Emergency Preparation for Seniors With Disabilities
September is National Preparedness Month. Natural disasters have been top of mind for many of us lately as we followed news coverage of Hurricane Dorian. In our own region, we’re only residually affected by hurricanes, but we’re frequently impacted by severe weather events such as blizzards, tornadoes, floods and heat waves — along with power outages, fires, explosions and other man-made emergencies.
Older adults are especially hard hit by disasters. Time after time, we hear of seniors who are unable to evacuate or access the healthcare they need in the aftermath of a natural disaster. People with physical limitations can be stranded in their homes, unable to get to a shelter, cut off from the services upon which they rely. The time to prepare for an emergency is well before it happens!
If you or a senior loved one lives in a skilled nursing facility, assisted living or other senior living community, staff will have a plan in place to protect residents. Be sure you and your family members know the details of the plan and what you should do in the event of an emergency.
For seniors who live at home, here are six important ways to be prepared:
Create a personal support network. If you would need assistance in the case of a disaster, who could help? Talk to family, friends and neighbors about how to help you in case of evacuation or sheltering in place. Exchange contact information, and demonstrate the use of any special medical equipment.
Learn the location of the nearest emergency shelter. If you have special medical needs, talk to your local emergency management agency well ahead of time. Most likely, certain shelters will are designated for people who use oxygen, dialysis, an electric wheelchair or other medical equipment that needs electricity. You may be able to register and learn about services in advance. If you have a condition that makes it hard to communicate, create an information card to share with first responders and shelter personnel. You can download and print a card from the U.S. Administration for Community Living.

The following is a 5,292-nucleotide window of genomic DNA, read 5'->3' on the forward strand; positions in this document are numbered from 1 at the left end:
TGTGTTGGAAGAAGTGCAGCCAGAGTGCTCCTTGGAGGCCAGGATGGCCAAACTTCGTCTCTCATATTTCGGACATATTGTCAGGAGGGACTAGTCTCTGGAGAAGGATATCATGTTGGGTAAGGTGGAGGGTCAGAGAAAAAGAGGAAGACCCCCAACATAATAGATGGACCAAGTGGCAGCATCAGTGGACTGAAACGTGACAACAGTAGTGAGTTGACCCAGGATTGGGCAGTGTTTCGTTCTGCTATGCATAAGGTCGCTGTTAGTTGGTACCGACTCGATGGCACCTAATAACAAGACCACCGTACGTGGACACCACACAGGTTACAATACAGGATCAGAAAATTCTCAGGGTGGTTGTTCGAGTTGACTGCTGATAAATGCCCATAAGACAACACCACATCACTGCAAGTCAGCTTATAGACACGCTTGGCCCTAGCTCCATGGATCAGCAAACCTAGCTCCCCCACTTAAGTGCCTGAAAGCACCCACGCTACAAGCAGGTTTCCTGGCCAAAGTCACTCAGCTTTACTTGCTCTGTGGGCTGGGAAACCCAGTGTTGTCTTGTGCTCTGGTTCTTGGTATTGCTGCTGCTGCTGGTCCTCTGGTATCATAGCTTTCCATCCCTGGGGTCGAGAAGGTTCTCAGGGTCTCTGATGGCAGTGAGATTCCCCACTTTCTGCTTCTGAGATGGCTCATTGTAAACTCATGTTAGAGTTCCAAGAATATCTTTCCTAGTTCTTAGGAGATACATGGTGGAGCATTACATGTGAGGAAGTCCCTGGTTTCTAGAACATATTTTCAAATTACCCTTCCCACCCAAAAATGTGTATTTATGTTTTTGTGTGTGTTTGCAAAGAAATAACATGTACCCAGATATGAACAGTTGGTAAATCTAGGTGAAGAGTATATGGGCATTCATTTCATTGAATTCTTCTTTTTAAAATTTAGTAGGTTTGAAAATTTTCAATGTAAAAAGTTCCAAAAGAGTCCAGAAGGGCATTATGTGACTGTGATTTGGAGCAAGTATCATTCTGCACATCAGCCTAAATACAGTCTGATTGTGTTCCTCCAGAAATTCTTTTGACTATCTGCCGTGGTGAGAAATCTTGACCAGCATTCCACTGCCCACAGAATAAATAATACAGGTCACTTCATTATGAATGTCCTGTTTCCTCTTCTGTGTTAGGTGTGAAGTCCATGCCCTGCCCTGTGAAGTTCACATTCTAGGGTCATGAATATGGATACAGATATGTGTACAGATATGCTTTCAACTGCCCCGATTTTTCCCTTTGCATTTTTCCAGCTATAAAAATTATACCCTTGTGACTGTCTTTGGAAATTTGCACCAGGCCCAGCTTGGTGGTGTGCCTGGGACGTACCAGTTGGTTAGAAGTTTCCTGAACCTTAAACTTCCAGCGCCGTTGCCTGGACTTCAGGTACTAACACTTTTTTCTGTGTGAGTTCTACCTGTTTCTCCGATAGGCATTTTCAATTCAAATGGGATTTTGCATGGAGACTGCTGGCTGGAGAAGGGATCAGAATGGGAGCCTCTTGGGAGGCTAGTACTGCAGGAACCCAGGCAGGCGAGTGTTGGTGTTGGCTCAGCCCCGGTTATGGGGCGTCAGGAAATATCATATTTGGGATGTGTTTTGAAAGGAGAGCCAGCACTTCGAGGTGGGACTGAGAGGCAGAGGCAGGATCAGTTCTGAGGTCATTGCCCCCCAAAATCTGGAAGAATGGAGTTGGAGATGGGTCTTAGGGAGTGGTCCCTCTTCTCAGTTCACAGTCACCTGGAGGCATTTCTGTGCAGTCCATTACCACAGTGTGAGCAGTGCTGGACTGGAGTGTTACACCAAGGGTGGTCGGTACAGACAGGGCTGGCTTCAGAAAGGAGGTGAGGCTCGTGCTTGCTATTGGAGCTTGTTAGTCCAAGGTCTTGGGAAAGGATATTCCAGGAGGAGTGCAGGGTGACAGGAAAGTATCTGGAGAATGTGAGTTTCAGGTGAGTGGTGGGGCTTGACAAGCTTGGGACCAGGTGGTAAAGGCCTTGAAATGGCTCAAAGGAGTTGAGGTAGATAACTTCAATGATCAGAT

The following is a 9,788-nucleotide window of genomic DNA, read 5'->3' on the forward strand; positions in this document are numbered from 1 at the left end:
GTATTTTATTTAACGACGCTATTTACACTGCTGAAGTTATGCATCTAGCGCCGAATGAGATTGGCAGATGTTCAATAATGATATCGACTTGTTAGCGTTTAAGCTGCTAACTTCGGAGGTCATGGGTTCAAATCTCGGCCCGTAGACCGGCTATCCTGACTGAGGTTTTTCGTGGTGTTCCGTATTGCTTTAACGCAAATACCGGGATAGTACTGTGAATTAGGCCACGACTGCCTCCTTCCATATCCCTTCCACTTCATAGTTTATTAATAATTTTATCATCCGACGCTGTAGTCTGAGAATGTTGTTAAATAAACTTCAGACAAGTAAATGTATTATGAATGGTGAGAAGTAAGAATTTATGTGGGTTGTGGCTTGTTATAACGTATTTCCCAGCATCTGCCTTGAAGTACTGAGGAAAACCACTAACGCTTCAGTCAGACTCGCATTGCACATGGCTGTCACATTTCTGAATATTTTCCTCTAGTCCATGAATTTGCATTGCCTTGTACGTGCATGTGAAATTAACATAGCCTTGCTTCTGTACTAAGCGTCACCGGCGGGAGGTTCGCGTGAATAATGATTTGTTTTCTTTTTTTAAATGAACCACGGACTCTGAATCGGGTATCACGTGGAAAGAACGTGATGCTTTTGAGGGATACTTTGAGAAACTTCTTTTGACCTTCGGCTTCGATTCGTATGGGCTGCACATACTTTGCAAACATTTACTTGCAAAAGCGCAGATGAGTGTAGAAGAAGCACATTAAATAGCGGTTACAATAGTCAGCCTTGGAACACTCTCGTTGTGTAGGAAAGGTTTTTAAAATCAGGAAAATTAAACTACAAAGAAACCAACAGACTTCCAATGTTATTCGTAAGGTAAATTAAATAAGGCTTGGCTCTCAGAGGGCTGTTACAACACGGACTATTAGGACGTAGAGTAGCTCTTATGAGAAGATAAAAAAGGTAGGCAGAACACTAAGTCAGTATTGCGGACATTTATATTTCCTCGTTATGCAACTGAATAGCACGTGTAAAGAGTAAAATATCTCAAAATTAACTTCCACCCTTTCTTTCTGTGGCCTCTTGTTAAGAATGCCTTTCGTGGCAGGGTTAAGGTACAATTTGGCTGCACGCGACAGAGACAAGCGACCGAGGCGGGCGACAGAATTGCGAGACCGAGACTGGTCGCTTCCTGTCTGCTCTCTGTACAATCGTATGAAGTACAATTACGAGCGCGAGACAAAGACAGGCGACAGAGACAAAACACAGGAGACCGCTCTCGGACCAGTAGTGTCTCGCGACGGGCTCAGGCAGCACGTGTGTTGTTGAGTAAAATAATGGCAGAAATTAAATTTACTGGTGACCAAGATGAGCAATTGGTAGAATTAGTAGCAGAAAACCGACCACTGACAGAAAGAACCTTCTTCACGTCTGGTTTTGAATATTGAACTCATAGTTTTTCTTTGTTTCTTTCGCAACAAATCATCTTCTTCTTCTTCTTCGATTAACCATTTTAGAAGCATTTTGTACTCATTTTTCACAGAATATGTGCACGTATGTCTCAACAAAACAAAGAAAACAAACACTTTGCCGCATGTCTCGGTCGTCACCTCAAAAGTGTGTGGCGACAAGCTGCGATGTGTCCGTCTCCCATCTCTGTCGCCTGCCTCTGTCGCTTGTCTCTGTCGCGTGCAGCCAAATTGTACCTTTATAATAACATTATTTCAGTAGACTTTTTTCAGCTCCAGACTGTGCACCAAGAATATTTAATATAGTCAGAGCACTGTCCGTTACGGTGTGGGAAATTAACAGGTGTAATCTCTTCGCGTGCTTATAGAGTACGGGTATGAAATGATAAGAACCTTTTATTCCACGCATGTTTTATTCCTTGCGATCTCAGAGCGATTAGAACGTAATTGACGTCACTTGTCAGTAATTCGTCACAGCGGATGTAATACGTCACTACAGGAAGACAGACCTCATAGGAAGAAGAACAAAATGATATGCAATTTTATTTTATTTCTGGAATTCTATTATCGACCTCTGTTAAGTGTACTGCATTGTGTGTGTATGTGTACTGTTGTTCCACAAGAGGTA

Create an emergency supply kit. Sometimes it’s safest to shelter at home during an emergency. But you may not have power, water, or the ability to obtain supplies. Everyone should have emergency supplies at home, including a flashlight or other battery-powered light source, a battery-powered radio and extra batteries, and enough food and water for at least three days. Have a supply of your medications and any other supplies you need for your care.
Be prepared to evacuate. Have a backpack ready with food, water, flashlight, sleeping bag, cell phone with charger, and any specialized items you would need, such as wheelchair batteries, medication and assistive devices that you would need when you get to a safe place. You can get a checklist from FEMA to use as you build your kit and make your plan.
Don’t forget pets and service animals. Shelters are required to accept service animals, but not all allow pets. Sadly, in the past, many seniors have refused orders to evacuate when not permitted to bring animal companions along. Some of them did not survive. Make arrangements ahead of time to find someone who will care for your pets if you can’t bring them. And be sure to include pet food, leash, and your pet’s medication in your emergency supply kit.
Here’s hoping that we won’t have to put this information to use any time soon! Yet even during the most tranquil, uneventful days, it’s good to know that we’re prepared for the unexpected.
The information in this article is not intended to replace the instructions of your local emergency services personnel. If you have disabilities or use medical devices, talk to your doctor about preparations you should make to be safe.